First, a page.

Zinnias are popular, butterfly-attracting garden flowers that come in a range of vivid colors.
They’re part of the Zinnia genus, which was named in honor of German botanist and anatomist Johann Gottfried Zinn (1727-1759). The surname Zinn was derived from a German/Jewish occupational name for a tinsmith.
As a baby name, Zinnia is rare but on the rise. It could be a great choice for parents who want something floral and feminine, but still a bit quirky.
It didn’t rank among the top 1,000 baby girl names in the U.S. in 2005, but similar names did, including flower names Jasmine (#29) and Lily (#39) and Z-names Zoe (#59) and Zaria (#721).
Update, March 2016: Zinnia has been picking up steam lately. Here’s the raw number usage from 2005 to 2014 (the most recent year on record):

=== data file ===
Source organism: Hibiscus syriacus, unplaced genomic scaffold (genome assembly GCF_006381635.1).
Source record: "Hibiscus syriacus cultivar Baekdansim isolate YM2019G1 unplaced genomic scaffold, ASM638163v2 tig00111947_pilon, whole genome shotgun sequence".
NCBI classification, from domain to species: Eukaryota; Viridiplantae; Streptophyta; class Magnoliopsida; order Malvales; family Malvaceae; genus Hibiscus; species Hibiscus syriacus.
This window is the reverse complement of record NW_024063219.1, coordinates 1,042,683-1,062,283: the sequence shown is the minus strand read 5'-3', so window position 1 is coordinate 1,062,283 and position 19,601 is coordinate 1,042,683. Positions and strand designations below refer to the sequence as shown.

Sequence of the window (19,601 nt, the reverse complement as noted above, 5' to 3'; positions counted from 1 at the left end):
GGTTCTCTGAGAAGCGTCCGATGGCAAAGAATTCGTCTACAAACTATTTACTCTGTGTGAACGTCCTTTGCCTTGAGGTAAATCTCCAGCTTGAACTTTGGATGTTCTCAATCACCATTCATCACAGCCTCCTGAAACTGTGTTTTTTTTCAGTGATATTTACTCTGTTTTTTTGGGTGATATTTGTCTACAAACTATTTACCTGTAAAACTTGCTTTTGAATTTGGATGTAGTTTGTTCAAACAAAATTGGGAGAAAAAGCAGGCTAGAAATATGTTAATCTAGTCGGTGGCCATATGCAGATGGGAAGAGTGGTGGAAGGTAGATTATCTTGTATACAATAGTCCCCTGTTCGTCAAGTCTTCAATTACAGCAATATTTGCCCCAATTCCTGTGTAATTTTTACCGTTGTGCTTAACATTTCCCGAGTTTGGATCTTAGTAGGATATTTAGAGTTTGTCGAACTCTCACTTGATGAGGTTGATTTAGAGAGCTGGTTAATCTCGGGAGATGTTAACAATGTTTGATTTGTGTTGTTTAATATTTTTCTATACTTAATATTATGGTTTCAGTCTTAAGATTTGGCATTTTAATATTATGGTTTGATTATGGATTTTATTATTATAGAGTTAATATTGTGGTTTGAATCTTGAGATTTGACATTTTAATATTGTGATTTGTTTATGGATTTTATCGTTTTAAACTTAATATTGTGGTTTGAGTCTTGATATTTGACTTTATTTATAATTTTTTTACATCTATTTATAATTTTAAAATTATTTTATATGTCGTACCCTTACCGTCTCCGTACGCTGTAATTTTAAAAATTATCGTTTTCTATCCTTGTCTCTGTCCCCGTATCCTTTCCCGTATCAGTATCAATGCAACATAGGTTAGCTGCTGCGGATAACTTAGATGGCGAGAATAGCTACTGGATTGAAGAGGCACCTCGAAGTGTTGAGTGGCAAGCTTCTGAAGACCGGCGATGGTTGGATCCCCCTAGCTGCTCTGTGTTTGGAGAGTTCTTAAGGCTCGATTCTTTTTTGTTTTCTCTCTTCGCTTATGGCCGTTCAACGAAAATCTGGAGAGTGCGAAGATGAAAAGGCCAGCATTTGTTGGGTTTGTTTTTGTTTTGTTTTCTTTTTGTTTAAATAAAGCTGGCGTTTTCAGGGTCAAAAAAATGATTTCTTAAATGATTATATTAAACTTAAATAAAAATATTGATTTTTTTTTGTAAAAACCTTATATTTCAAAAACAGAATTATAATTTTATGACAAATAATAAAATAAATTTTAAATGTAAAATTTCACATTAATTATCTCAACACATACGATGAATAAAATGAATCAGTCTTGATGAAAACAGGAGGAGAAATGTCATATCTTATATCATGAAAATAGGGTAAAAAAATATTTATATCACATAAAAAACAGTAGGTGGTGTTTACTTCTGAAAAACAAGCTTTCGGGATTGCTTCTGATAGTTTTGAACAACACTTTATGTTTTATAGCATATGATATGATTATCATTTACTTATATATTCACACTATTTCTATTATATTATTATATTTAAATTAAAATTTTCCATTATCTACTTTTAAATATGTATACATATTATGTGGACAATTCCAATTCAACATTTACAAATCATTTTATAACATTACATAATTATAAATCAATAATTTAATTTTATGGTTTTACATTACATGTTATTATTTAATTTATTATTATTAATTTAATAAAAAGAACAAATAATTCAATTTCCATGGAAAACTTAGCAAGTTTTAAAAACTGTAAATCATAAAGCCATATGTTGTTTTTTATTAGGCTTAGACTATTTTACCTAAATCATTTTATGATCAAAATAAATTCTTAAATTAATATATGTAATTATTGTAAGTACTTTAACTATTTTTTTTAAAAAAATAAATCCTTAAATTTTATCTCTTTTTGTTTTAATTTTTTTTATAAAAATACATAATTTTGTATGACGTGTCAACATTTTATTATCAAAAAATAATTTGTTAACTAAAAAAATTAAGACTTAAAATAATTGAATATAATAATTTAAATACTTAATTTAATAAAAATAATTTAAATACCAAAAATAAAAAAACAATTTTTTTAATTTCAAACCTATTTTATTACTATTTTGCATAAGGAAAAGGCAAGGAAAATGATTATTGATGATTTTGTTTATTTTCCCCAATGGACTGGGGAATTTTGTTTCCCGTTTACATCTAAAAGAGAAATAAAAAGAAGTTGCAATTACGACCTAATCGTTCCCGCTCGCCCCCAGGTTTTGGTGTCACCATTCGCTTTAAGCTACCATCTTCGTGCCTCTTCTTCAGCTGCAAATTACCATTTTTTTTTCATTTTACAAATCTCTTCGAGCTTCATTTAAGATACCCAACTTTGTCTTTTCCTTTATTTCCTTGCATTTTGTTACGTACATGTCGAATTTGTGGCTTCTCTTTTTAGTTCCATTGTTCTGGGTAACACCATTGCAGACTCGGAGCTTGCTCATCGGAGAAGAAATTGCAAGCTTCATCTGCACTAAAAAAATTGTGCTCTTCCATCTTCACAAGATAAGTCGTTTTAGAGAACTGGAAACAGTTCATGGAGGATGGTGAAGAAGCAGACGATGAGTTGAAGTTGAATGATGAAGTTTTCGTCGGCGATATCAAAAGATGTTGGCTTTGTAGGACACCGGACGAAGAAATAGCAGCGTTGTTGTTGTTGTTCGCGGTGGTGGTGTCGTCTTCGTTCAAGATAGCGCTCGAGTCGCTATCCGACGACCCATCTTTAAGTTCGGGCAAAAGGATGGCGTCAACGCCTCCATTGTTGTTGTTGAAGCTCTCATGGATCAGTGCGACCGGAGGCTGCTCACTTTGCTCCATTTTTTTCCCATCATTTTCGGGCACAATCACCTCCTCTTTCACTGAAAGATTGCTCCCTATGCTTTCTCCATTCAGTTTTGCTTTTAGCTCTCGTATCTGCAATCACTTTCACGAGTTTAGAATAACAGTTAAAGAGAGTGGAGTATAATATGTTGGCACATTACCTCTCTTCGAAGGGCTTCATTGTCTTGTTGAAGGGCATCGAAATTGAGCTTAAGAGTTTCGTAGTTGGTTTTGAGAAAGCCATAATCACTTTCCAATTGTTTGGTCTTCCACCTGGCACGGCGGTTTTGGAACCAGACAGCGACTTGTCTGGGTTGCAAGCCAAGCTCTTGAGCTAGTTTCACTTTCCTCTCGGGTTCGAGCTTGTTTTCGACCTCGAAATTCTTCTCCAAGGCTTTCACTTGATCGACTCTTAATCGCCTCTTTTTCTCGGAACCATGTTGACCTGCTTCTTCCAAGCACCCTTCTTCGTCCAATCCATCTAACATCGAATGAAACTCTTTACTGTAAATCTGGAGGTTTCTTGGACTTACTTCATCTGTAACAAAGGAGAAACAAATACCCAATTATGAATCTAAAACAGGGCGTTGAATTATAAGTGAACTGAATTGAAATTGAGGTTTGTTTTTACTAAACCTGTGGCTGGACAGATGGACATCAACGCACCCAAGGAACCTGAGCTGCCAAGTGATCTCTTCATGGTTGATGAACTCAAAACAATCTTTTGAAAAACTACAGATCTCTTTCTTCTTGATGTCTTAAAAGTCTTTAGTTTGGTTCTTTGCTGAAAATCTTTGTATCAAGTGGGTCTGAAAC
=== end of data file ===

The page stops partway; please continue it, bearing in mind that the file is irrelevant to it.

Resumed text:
- 2014: 89 baby girls named Zinnia
- 2013: 75 baby girls named Zinnia
- 2012: 53 baby girls named Zinnia
- 2011: 54 baby girls named Zinnia
- 2010: 47 baby girls named Zinnia
- 2009: 40 baby girls named Zinnia
- 2008: 36 baby girls named Zinnia
- 2007: 26 baby girls named Zinnia
- 2006: 41 baby girls named Zinnia
It’s not in the top 1,000 yet, but could be there within the next few years if usage continues inching upward.
Of the 89 Zinnias born in 2014, 10 were born in California, 8 in Oregon, 7 in Florida, 6 in New York, and 5 in Illinois.